Washington, DC – This week marks the 30th Anniversary of the Refugee Act of 1980. Since that law took effect, the United States has provided refuge for hundreds of thousands of persons who have been forced to flee because of fear they would be persecuted and tortured in their home country. In recent years, however, often in response to security concerns, new laws, legal interpretations, and administrative decisions have created obstacles keeping deserving individuals from gaining refuge in the U.S. On March 15, to improve our ability to protect vulnerable people, Senators Patrick Leahy (D-VT) and Carl Levin (D-MI) introduced the Refugee Protection Act of 2010. The following is a statement by Brittney Nystrom, Director of Policy and Legal Affairs of the National Immigration Forum, a non-partisan, non-profit pro-immigrant advocacy organization in Washington.
The National Immigration Forum strongly commends Senator Leahy and Senator Levin for introducing the Refugee Protection Act of 2010 and calls on the Senate to pass the bill soon. This legislation reinforces American values by providing hope and liberty to persons who now are excluded from protection here. It will help our country live up to the promise of legislation enacted 30 years ago this week. Since its enactment, the Refugee Act of 1980 has protected hundreds of thousands fleeing persecution and violence.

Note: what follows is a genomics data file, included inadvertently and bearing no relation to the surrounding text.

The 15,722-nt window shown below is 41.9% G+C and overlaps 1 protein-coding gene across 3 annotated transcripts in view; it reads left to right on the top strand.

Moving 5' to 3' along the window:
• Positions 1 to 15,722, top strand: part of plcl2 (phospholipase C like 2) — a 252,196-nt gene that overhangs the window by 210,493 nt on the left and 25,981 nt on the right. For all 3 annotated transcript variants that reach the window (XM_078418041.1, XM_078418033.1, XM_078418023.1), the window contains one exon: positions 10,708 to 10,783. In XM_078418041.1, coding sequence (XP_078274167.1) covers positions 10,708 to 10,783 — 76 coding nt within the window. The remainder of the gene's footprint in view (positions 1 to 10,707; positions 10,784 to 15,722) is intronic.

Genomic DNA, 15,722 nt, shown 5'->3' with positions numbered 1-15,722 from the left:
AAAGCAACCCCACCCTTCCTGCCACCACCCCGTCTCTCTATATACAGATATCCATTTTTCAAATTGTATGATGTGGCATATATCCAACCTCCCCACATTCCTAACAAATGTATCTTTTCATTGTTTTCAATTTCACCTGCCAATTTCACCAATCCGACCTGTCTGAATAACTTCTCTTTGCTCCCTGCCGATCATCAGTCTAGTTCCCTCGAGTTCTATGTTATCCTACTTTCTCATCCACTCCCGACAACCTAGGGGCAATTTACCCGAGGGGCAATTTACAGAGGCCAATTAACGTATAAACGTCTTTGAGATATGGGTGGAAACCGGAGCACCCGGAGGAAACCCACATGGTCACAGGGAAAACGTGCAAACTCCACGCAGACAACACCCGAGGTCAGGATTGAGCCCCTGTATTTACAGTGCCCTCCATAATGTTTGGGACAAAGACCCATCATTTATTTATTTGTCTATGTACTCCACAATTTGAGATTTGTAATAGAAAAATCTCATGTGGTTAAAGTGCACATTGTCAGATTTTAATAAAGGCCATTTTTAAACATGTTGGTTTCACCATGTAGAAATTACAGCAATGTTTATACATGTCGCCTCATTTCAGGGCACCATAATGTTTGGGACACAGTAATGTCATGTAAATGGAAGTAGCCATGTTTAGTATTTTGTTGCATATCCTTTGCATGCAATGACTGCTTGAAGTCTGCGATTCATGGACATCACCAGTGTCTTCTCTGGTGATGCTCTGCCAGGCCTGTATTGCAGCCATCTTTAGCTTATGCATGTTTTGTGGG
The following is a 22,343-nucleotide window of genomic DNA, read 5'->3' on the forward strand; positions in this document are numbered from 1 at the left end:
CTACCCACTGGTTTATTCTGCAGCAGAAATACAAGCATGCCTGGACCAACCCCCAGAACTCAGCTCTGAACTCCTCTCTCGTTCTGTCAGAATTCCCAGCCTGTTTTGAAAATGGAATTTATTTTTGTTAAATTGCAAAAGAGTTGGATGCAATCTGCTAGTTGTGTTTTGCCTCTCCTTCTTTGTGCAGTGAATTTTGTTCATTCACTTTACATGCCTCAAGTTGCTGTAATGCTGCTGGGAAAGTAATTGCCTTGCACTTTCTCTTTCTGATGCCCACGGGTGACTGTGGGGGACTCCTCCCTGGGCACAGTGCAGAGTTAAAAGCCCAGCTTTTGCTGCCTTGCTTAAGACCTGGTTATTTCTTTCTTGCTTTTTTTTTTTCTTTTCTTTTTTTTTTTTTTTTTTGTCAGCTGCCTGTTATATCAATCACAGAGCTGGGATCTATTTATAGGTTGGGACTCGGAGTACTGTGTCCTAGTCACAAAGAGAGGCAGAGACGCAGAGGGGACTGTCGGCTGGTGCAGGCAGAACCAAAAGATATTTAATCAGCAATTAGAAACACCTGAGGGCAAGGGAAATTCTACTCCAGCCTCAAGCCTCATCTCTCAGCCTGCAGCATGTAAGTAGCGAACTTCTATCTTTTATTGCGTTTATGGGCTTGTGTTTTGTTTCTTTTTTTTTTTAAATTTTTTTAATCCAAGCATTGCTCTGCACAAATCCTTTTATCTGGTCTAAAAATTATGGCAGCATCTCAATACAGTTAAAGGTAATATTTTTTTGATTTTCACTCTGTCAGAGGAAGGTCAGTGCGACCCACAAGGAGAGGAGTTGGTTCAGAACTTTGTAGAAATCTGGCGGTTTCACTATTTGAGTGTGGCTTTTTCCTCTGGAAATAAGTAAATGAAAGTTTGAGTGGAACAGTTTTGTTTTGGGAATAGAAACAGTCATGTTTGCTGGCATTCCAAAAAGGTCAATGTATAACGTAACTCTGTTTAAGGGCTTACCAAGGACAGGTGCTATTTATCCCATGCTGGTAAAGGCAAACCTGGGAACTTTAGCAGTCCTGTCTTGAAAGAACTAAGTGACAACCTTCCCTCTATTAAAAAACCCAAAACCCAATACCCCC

(The Refugee Protection Act will ensure that the most vulnerable amongst us have access to basic due process and justice through an opportunity to have their case heard by an immigration judge). It will result in fewer asylum seekers being jailed while their case is being considered. It will improve conditions of immigration detention for those who cannot be released. It will make common sense distinctions between refugees and supporters of terrorism. It will also allow persons who have been given refugee or asylee status to more quickly gain their permanent residence, the first step in a process to gain U.S. citizenship.
Over the last 30 years, the Refugee Act has allowed persons who might have been, at best, ostracized in their home country the opportunity to live up to a potential they otherwise would never have realized because they belonged to a persecuted race, religion, or national origin, social, or political group. For its generosity, this country has been greatly rewarded. Today, we celebrate the many outstanding individuals in the arts, sciences, business, and public service, as well as in our families, who first came to the U.S. as refugees.
Senators Leahy and Levin and co-sponsors Senators Durbin (D-IL) and Akaka (D-HI) deserve praise for removing barriers that prevent more such individuals from gaining refuge in the U.S. and for continuing our heritage of welcoming those from around the world who are yearning to be free.
immigrationforum.org via Jornal.us